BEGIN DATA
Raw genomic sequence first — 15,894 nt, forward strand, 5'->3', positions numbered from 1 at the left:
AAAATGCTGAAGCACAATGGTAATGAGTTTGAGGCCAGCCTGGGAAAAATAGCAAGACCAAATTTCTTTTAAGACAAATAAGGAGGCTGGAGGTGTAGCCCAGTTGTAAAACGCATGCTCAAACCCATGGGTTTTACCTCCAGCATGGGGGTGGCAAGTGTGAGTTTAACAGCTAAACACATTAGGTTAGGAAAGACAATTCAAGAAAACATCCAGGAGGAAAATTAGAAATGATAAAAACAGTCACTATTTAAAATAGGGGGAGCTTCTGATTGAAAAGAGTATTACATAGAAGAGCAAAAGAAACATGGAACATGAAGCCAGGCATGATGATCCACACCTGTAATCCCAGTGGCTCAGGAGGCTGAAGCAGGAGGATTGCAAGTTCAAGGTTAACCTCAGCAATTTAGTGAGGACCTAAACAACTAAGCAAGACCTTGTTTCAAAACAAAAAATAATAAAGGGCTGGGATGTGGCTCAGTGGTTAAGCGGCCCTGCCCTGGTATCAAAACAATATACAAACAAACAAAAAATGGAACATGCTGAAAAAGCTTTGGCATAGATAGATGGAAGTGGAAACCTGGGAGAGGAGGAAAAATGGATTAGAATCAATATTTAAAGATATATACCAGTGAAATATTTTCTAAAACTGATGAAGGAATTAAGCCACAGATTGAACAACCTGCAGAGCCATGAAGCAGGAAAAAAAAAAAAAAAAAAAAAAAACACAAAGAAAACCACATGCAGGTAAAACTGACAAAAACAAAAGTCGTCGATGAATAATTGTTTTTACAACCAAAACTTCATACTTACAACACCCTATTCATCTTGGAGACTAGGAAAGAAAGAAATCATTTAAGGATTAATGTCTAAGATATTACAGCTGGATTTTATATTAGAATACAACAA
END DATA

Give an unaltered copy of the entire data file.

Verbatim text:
Raw genomic sequence first — 15,894 nt, forward strand, 5'->3', positions numbered from 1 at the left:
AAAATGCTGAAGCACAATGGTAATGAGTTTGAGGCCAGCCTGGGAAAAATAGCAAGACCAAATTTCTTTTAAGACAAATAAGGAGGCTGGAGGTGTAGCCCAGTTGTAAAACGCATGCTCAAACCCATGGGTTTTACCTCCAGCATGGGGGTGGCAAGTGTGAGTTTAACAGCTAAACACATTAGGTTAGGAAAGACAATTCAAGAAAACATCCAGGAGGAAAATTAGAAATGATAAAAACAGTCACTATTTAAAATAGGGGGAGCTTCTGATTGAAAAGAGTATTACATAGAAGAGCAAAAGAAACATGGAACATGAAGCCAGGCATGATGATCCACACCTGTAATCCCAGTGGCTCAGGAGGCTGAAGCAGGAGGATTGCAAGTTCAAGGTTAACCTCAGCAATTTAGTGAGGACCTAAACAACTAAGCAAGACCTTGTTTCAAAACAAAAAATAATAAAGGGCTGGGATGTGGCTCAGTGGTTAAGCGGCCCTGCCCTGGTATCAAAACAATATACAAACAAACAAAAAATGGAACATGCTGAAAAAGCTTTGGCATAGATAGATGGAAGTGGAAACCTGGGAGAGGAGGAAAAATGGATTAGAATCAATATTTAAAGATATATACCAGTGAAATATTTTCTAAAACTGATGAAGGAATTAAGCCACAGATTGAACAACCTGCAGAGCCATGAAGCAGGAAAAAAAAAAAAAAAAAAAAAAAACACAAAGAAAACCACATGCAGGTAAAACTGACAAAAACAAAAGTCGTCGATGAATAATTGTTTTTACAACCAAAACTTCATACTTACAACACCCTATTCATCTTGGAGACTAGGAAAGAAAGAAATCATTTAAGGATTAATGTCTAAGATATTACAGCTGGATTTTATATTAGAATACAACAA